Parts of Ohio, Michigan and Pennsylvania are home to major distribution centers, including Procter & Gamble, Eddie Bauer, lululemon athletica and, tentatively, Amazon.com. Thanks to accessible highways, an inventory of economical land opportunities and the historically low-cost labor markets, the region houses prime real estate for warehouse facilities.
Distribution centers are the backbone of retail industry operations. They are at the core of all product management, inventory, storage and shipment.
According to JLL’s researchers, recent advancements and trends have influenced layout designs of warehouse facilities to change. Stay ahead of the game, and ensure your warehouse operations are up-to-speed by investigating the top demands driving design concepts for distribution centers.
Top Demands Driving Distribution Center Design
Demand 1: Sustainability Keeps Costs Down
To account for inherent transportation costs, and also balance out the escalating prices of fuel costs and wages, energy efficiency has moved to the forefront of design. Skylights, LED lighting, daylight harvesting and solar panel installations help to conserve energy and cut costs, requiring less electricity to illuminate the facility.
Demand 2: Sky-High Ceilings
As demand for distribution continues its upward climb (thanks to ecommerce), many are also looking for ways to maximize use of their current space. Companies are expanding distribution centers to fit more products, and boost productivity.
But with new material handling equipment and automated warehouse technology, users can now decrease construction costs and increase layout efficiency by building up. In recent years, distribution center heights have grown from an average of 28-feet-tall to roughly 36-feet-tall, providing more space for additional racking and increasing product capacity.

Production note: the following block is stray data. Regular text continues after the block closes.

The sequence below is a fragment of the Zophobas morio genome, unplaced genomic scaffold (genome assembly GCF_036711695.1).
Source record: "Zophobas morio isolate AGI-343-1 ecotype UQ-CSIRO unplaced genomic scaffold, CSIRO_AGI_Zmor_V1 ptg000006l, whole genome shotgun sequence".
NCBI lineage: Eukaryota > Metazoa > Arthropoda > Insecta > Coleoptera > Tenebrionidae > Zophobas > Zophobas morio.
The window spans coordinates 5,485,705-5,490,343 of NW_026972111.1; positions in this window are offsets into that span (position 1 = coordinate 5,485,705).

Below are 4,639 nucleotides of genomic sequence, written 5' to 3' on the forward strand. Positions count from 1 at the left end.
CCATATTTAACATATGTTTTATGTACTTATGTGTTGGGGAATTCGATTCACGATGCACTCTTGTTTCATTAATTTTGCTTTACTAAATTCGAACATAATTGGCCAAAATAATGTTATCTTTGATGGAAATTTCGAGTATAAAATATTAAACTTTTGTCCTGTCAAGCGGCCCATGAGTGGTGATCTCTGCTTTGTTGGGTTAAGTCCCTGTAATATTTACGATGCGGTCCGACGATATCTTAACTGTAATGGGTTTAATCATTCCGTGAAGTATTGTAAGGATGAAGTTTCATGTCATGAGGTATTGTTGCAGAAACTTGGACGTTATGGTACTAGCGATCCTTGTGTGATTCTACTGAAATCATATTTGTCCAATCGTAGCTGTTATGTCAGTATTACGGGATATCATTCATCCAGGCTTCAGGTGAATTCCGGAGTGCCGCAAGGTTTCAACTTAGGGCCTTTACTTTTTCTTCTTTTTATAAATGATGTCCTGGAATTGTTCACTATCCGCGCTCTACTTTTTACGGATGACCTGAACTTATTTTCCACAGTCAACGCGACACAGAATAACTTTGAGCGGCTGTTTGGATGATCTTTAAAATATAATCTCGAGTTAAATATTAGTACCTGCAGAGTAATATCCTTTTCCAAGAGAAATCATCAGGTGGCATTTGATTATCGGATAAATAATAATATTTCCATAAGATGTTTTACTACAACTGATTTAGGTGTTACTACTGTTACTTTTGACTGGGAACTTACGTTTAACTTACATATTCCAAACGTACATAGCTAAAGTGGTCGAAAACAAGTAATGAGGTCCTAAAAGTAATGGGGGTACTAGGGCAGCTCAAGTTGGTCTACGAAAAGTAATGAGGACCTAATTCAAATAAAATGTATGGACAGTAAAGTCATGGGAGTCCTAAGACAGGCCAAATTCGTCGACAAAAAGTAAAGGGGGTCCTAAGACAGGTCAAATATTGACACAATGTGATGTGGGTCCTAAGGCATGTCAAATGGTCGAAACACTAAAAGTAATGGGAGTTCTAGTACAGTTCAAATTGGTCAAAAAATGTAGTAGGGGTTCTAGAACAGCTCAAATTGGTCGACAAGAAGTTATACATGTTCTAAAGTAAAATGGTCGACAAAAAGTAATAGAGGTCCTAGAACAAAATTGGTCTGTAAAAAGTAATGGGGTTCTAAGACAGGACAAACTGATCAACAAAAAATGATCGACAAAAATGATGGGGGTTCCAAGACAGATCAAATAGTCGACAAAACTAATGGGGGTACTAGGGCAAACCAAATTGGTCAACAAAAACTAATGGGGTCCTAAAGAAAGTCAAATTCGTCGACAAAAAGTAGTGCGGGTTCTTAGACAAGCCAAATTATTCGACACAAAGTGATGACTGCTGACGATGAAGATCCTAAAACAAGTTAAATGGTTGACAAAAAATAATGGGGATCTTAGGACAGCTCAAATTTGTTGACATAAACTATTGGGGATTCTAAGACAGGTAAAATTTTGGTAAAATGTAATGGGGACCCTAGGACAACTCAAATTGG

Demand 3: Hospitality Attracts Talent
With today’s continuous technological advancements and push to deliver instantaneous service, the number of qualified employees has decreased significantly. Companies looking to recruit and retain a high-caliber employee base should keep employees top of mind while designing a facility.
Employers are seeking distribution centers that are equipped with specific amenities, such as air conditioned warehouse, state of the art dock equipment and increased safety elements to make sure their valued employees continue to be long term assets. To attract tech savvy millennials, companies are also increasingly designing industrial workspaces to include fitness centers and social lounges to enhance the work environment and personal health of their employees.
As demand grows, design and operation of distribution centers will continue to evolve. One innovative example: “Amazon does not store physical items by what they are, but rather by where in the warehouse they can best fit to minimize wasted shelf space.”
By simply calculating dimensions and shifting placement of items, Amazon doubled the amount of storage space in its existing facility.
Whether companies opt to build new centers to accommodate their operations or renovate existing warehouses, the growing preference for streamlined automation, sustainable operation practices and efficient space utilization will continue to dictate the design of these buildings.
Download JLL’s Perspectives on Distribution Center Design for more on new demands driving modern design.
AJ Magner is Executive Vice President located in Jones Lang LaSalle’s Cleveland office. AJ oversees corporate account teams and relationships. He works with both corporate and non-profit clients, nationally and internationally. View AJ Magner’s bio or connect with him on LinkedIn.
As a key Industrial real estate services expert of JLL’s Cleveland office, Joe provides commercial real estate tenant representation, consulting and transaction services to clients in the Great Lakes Region and around the world. View Joe’s full bio to read up on his experience and recent transactions, or connect with him on LinkedIn.